The legal web world is buzzing over David Segal's Times article from this weekend: Is Law School a Losing Game? Featuring several law-school graduates and blawgers who are drowning in debt with few or no viable career prospects, Segal's article offers a grim portrayal of law schools and the legal job market. As I read the article, I was struck by the one-way finger pointing, the scrutiny of the legal industry, and the implication that BigLaw is the only path for law-school graduates.
I agree that the legal field is a frightening and downright depressing place at the moment. BigLaw is transforming, and the final result is still unknown. Lawyers are being laid off, lawyers and law students are struggling to land interviews (let alone secure jobs), and law-school debt is stifling many. I also acknowledge Segal's points on law-school employment and salary numbers.
But I think too much blame is being placed on schools. Law school provides an education, not a golden ticket to a corner office and six-figure salary. Ignorance is not an excuse, but it seems to be the central theme for Michael Wallerstein, the main subject of Segal's article. Wallerstein "knew little about the Thomas Jefferson School of Law" and "assumed that the very scale of law school . . . implied that pots of gold awaited anyone with smarts, charm and a willingness to work hard." When it comes to a hundred-thousand-dollar-plus investment, it seems irresponsible to rely on assumptions rather than arming oneself with all information available.
Law schools should be held to stricter regulations in reporting their numbers, including the percentage of alumni responding and the percentage of alumni reporting non-legal employment. These numbers should accurately reflect the true employment and salary outcomes for the school's graduates. But individuals entering law school are (hopefully) intelligent, analytical adults, who should leave naivety at the door and fully inform themselves before moving forward. When it comes to employment, there are no guarantees one will get a job, and there are no guarantees one will keep that job regardless of the economy.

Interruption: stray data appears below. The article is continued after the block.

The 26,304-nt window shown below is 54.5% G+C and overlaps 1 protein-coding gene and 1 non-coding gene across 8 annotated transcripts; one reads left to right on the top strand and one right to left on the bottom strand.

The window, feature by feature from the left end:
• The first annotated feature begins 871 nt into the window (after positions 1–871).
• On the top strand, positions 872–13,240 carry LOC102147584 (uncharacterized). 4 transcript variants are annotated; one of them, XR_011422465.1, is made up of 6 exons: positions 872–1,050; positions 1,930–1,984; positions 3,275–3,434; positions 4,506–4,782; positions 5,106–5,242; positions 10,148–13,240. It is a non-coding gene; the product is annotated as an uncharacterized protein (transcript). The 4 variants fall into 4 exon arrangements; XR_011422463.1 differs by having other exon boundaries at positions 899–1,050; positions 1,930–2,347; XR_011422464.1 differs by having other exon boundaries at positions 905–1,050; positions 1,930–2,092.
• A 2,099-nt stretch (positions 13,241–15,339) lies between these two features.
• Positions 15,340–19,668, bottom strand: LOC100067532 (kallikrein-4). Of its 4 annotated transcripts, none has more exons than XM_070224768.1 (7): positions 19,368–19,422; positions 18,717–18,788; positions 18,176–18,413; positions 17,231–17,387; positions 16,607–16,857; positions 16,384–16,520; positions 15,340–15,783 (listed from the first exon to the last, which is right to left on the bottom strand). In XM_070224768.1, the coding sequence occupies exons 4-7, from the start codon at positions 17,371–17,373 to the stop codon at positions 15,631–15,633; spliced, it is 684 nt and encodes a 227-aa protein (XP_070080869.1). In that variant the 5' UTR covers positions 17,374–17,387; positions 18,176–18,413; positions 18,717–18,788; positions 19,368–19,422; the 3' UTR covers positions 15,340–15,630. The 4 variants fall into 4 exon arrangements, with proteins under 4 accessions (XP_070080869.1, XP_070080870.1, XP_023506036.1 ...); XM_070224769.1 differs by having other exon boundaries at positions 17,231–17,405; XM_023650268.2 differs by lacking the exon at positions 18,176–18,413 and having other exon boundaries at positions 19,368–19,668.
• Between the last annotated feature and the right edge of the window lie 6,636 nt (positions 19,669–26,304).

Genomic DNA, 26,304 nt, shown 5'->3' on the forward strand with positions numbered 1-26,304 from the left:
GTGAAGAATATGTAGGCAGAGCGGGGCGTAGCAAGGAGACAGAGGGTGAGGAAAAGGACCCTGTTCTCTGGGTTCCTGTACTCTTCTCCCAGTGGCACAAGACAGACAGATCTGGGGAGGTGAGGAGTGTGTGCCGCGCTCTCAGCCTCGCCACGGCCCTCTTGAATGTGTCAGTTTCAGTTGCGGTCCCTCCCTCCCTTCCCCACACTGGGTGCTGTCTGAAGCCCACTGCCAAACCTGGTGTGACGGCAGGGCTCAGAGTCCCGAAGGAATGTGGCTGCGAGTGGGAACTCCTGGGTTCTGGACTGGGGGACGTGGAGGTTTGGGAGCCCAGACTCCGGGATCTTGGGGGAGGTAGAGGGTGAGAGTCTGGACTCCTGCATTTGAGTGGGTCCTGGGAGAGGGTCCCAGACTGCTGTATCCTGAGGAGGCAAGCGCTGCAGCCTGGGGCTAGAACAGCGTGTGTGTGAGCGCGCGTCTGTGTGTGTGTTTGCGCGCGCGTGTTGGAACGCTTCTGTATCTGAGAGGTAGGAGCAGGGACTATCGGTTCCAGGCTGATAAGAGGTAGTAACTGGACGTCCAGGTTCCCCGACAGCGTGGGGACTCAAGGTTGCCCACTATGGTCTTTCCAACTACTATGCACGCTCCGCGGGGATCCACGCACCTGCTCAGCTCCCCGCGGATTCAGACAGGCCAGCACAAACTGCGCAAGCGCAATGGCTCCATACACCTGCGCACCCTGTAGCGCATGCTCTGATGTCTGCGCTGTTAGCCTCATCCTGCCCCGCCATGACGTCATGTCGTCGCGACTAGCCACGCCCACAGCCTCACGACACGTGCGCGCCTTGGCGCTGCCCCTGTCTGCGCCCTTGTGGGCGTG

And, yes, the economy is terrible right now. Many law graduates are in tough spots regardless of their pre-law-school research and hard work. But law students aren't the only ones in trouble. Students from every field are out of work and buried in loans. With over 2.4 million people with a BA or advanced degree out of work in November 2010, lawyers are not alone. In fact, in September 2010, the unemployment rate for "management, business and financial" industries reached its highest point since 2000. But other graduate programs aren't receiving the same attention.
Perhaps there is more focus on law schools because they tend to concentrate on one legal career path: BigLaw. With incoming classes being slashed and associates being laid off in droves, this legal promised-land is going barren. It's time to start exploring other legal career options, such as government jobs, small legal practices, fellowships, nonprofits, in-house legal departments, and education-based positions. Law schools should beef up their resources on non-BigLaw jobs and provide their students with alternative opportunities.
Law school doesn't provide the code to Daddy Warbucks' vault. It's the training ground for your career as an attorney. Should law schools provide accurate employment information? Yes. Should law school candidates do their own due diligence and understand the investment they are making? Yes. Regardless of whether you did your research, you are in this world now, and it's time to start considering other career directions.
Reference: NYT ArticleUSA Today Source regarding Unemployment
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